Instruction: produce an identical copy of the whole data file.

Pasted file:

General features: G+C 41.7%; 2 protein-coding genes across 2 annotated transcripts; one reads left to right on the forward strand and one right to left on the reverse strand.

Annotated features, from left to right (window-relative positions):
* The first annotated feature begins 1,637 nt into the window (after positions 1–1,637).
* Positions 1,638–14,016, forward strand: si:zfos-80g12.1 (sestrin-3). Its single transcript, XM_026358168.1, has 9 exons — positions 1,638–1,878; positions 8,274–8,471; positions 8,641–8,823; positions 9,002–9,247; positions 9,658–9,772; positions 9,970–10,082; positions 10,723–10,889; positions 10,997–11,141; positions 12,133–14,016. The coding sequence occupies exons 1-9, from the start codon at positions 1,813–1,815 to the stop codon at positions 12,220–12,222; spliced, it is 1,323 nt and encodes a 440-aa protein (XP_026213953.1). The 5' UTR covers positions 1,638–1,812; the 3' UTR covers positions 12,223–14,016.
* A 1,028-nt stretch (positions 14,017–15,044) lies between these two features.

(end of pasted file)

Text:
General features: G+C 41.7%; 2 protein-coding genes across 2 annotated transcripts; one reads left to right on the forward strand and one right to left on the reverse strand.

Annotated features, from left to right (window-relative positions):
* The first annotated feature begins 1,637 nt into the window (after positions 1–1,637).
* Positions 1,638–14,016, forward strand: si:zfos-80g12.1 (sestrin-3). Its single transcript, XM_026358168.1, has 9 exons — positions 1,638–1,878; positions 8,274–8,471; positions 8,641–8,823; positions 9,002–9,247; positions 9,658–9,772; positions 9,970–10,082; positions 10,723–10,889; positions 10,997–11,141; positions 12,133–14,016. The coding sequence occupies exons 1-9, from the start codon at positions 1,813–1,815 to the stop codon at positions 12,220–12,222; spliced, it is 1,323 nt and encodes a 440-aa protein (XP_026213953.1). The 5' UTR covers positions 1,638–1,812; the 3' UTR covers positions 12,223–14,016.
* A 1,028-nt stretch (positions 14,017–15,044) lies between these two features.